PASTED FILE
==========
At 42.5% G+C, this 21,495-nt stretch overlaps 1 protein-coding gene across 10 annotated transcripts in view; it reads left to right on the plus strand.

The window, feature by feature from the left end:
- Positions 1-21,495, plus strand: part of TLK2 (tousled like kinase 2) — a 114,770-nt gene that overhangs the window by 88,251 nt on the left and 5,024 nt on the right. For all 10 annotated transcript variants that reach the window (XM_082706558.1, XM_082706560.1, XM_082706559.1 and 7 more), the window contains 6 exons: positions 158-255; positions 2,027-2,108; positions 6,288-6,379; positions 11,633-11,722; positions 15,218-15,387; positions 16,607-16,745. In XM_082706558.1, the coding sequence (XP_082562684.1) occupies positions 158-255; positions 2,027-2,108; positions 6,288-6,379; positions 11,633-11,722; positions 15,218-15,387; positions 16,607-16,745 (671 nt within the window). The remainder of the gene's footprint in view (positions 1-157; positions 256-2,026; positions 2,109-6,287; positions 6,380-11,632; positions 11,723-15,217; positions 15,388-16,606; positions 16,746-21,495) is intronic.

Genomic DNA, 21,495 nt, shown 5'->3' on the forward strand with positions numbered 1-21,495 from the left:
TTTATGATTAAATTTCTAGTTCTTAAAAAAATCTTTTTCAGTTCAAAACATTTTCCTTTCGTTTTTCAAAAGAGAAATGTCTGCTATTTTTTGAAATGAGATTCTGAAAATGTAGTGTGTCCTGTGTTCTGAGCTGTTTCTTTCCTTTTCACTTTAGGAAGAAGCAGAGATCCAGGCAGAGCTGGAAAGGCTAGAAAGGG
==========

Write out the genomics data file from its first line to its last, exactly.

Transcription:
At 42.5% G+C, this 21,495-nt stretch overlaps 1 protein-coding gene across 10 annotated transcripts in view; it reads left to right on the plus strand.

The window, feature by feature from the left end:
- Positions 1-21,495, plus strand: part of TLK2 (tousled like kinase 2) — a 114,770-nt gene that overhangs the window by 88,251 nt on the left and 5,024 nt on the right. For all 10 annotated transcript variants that reach the window (XM_082706558.1, XM_082706560.1, XM_082706559.1 and 7 more), the window contains 6 exons: positions 158-255; positions 2,027-2,108; positions 6,288-6,379; positions 11,633-11,722; positions 15,218-15,387; positions 16,607-16,745. In XM_082706558.1, the coding sequence (XP_082562684.1) occupies positions 158-255; positions 2,027-2,108; positions 6,288-6,379; positions 11,633-11,722; positions 15,218-15,387; positions 16,607-16,745 (671 nt within the window). The remainder of the gene's footprint in view (positions 1-157; positions 256-2,026; positions 2,109-6,287; positions 6,380-11,632; positions 11,723-15,217; positions 15,388-16,606; positions 16,746-21,495) is intronic.

Genomic DNA, 21,495 nt, shown 5'->3' on the forward strand with positions numbered 1-21,495 from the left:
TTTATGATTAAATTTCTAGTTCTTAAAAAAATCTTTTTCAGTTCAAAACATTTTCCTTTCGTTTTTCAAAAGAGAAATGTCTGCTATTTTTTGAAATGAGATTCTGAAAATGTAGTGTGTCCTGTGTTCTGAGCTGTTTCTTTCCTTTTCACTTTAGGAAGAAGCAGAGATCCAGGCAGAGCTGGAAAGGCTAGAAAGGG